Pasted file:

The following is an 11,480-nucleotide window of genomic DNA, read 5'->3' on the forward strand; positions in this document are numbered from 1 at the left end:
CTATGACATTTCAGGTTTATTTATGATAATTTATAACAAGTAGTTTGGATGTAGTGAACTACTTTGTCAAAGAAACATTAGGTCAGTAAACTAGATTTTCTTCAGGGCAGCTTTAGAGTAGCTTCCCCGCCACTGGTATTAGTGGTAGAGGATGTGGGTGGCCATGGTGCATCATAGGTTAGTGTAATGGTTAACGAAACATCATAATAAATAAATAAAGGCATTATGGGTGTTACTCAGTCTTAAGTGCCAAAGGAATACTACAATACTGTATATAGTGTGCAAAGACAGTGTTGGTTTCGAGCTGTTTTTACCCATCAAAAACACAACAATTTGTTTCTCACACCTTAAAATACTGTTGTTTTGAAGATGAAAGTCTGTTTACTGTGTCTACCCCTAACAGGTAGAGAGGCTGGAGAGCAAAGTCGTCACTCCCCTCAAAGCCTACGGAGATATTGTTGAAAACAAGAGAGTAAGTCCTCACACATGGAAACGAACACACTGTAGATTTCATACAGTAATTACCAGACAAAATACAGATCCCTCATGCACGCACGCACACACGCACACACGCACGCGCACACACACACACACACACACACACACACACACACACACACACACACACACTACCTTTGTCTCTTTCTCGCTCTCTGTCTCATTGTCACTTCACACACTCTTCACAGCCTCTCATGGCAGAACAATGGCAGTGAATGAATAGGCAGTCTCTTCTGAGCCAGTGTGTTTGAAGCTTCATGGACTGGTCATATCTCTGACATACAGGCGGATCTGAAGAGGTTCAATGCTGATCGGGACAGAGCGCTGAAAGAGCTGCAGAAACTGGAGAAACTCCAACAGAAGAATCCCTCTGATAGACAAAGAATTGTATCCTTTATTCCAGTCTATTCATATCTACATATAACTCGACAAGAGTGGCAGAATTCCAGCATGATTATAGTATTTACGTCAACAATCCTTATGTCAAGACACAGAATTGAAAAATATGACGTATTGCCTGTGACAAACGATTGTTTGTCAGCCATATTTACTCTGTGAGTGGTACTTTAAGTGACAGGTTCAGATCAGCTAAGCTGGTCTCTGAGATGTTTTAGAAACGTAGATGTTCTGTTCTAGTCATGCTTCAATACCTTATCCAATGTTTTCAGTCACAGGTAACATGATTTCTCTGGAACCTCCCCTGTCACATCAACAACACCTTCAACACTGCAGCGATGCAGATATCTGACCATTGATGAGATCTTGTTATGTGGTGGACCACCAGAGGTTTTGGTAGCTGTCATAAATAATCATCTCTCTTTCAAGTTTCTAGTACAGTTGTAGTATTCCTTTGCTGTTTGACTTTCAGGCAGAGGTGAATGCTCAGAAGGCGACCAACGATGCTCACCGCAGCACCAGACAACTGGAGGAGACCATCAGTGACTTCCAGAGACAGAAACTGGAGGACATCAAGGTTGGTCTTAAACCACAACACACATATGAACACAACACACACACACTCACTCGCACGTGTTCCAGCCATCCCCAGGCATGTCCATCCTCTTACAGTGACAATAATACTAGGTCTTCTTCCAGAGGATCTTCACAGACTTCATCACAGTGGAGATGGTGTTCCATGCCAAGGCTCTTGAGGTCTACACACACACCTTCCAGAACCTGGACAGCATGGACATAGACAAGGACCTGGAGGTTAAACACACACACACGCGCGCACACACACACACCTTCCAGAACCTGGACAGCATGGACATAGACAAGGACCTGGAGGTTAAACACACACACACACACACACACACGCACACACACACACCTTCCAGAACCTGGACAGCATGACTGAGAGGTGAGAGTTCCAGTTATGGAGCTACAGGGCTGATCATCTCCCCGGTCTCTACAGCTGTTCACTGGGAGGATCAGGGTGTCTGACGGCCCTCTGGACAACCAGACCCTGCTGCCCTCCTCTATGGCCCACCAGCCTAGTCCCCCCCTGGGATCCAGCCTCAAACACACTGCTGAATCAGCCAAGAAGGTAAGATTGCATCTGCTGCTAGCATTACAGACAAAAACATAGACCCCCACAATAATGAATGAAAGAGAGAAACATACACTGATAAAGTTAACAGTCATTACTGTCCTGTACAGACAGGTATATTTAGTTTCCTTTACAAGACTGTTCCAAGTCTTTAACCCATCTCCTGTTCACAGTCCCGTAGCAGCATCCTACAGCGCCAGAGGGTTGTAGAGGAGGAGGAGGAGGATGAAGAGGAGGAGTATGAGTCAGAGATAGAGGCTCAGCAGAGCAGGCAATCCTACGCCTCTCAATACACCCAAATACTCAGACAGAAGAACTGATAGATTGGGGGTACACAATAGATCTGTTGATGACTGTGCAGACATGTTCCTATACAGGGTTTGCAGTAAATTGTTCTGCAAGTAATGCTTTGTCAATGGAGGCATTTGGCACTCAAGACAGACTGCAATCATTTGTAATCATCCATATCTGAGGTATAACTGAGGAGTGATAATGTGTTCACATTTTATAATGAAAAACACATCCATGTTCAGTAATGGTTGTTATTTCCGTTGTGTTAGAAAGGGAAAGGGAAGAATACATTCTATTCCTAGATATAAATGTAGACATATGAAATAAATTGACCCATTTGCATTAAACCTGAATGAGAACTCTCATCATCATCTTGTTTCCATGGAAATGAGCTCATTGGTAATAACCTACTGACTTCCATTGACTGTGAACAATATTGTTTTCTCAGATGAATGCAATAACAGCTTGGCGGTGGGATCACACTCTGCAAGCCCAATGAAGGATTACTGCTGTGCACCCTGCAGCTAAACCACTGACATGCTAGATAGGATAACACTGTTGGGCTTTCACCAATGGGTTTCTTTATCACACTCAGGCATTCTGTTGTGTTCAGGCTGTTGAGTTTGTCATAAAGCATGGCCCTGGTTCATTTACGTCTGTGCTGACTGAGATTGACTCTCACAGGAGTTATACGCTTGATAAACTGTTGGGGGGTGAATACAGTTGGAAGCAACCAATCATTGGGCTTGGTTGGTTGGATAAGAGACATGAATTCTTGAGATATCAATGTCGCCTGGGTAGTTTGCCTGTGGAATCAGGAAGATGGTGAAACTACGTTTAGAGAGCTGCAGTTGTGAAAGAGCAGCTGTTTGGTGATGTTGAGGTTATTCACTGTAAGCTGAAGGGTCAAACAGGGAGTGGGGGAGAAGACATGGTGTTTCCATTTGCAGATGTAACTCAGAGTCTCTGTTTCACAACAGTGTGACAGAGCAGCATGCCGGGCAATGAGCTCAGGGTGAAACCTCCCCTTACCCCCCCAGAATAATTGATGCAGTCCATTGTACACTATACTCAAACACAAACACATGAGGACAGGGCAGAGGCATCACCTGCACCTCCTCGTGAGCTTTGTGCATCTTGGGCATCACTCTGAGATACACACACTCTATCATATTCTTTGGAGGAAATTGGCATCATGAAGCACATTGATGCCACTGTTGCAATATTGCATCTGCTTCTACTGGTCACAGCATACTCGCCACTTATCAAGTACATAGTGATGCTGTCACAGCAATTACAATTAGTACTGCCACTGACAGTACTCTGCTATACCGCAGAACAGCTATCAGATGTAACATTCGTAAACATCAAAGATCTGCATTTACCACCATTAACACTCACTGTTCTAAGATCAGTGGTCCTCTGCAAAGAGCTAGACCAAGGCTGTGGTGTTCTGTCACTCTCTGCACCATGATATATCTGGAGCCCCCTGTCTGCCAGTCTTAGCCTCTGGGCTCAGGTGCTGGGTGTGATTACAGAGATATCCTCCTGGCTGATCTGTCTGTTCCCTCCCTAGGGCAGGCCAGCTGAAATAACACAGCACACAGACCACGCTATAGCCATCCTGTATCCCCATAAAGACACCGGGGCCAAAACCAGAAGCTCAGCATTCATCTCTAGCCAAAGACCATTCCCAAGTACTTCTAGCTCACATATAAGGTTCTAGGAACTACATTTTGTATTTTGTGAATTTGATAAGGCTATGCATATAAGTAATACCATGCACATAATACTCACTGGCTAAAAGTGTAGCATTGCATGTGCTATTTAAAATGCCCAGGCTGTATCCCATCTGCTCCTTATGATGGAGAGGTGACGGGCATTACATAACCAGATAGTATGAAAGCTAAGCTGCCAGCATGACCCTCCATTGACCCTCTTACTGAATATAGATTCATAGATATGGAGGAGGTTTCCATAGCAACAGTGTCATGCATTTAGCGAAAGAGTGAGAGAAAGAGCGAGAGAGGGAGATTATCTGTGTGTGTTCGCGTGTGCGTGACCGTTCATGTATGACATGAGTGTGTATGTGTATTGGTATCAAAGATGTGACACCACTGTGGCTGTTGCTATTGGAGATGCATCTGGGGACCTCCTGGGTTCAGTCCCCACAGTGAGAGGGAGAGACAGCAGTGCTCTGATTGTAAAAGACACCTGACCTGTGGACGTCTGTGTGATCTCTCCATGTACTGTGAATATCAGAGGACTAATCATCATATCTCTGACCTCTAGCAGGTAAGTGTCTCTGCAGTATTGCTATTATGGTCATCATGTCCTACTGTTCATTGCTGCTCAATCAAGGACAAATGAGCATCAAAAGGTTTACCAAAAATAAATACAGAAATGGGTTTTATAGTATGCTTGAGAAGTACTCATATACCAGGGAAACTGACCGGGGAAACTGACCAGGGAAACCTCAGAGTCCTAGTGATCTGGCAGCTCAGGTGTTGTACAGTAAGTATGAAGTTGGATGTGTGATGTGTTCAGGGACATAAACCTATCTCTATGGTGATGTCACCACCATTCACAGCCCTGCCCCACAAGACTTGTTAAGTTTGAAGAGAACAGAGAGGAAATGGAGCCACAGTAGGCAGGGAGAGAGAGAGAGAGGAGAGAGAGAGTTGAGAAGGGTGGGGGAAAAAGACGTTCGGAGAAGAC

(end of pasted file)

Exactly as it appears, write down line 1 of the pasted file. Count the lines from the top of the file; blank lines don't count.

The following is an 11,480-nucleotide window of genomic DNA, read 5'->3' on the forward strand; positions in this document are numbered from 1 at the left end: